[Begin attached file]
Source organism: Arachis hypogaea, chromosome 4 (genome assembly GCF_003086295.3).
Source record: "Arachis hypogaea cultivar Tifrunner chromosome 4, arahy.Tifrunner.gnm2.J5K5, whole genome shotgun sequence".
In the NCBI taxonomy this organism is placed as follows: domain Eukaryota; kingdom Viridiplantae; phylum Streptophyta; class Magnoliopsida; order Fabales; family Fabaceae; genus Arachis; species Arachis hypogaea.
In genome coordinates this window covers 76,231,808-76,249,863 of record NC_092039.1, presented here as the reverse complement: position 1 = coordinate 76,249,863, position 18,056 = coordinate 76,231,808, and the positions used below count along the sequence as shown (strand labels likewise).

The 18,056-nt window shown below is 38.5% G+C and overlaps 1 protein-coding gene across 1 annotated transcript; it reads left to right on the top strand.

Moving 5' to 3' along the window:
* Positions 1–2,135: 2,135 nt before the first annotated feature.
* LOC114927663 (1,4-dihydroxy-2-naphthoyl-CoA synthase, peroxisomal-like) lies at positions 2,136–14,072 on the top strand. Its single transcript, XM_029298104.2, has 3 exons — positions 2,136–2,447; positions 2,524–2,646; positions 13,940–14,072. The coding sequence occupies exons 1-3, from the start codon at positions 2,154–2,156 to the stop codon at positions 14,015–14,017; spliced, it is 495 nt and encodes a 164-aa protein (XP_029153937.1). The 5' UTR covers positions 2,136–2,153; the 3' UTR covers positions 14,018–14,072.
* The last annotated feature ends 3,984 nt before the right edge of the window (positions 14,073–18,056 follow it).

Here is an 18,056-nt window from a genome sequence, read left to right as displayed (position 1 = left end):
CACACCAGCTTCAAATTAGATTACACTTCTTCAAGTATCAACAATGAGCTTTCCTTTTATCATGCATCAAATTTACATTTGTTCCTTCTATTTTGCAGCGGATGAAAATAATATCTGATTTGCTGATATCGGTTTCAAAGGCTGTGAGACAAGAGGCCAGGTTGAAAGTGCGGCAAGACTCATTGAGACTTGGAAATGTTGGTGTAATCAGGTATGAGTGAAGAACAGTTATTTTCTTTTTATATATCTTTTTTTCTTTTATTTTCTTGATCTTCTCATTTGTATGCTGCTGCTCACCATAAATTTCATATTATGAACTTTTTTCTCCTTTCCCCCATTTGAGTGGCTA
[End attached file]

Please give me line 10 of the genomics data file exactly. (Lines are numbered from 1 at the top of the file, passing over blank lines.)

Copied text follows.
Here is an 18,056-nt window from a genome sequence, read left to right as displayed (position 1 = left end):